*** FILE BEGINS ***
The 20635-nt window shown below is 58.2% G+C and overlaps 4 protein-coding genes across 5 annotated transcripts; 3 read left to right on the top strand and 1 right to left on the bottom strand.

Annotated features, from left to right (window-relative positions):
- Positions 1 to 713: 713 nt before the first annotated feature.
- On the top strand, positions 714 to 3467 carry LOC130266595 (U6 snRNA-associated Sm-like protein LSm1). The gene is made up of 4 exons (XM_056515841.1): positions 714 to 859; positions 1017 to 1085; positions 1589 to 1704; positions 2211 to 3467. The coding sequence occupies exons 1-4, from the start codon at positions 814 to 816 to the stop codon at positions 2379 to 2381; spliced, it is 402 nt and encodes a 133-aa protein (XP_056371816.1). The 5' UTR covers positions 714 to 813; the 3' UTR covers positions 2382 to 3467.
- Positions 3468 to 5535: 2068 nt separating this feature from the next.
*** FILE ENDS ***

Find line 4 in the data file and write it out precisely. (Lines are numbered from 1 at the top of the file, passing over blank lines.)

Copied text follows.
- On the top strand, positions 714 to 3467 carry LOC130266595 (U6 snRNA-associated Sm-like protein LSm1). The gene is made up of 4 exons (XM_056515841.1): positions 714 to 859; positions 1017 to 1085; positions 1589 to 1704; positions 2211 to 3467. The coding sequence occupies exons 1-4, from the start codon at positions 814 to 816 to the stop codon at positions 2379 to 2381; spliced, it is 402 nt and encodes a 133-aa protein (XP_056371816.1). The 5' UTR covers positions 714 to 813; the 3' UTR covers positions 2382 to 3467.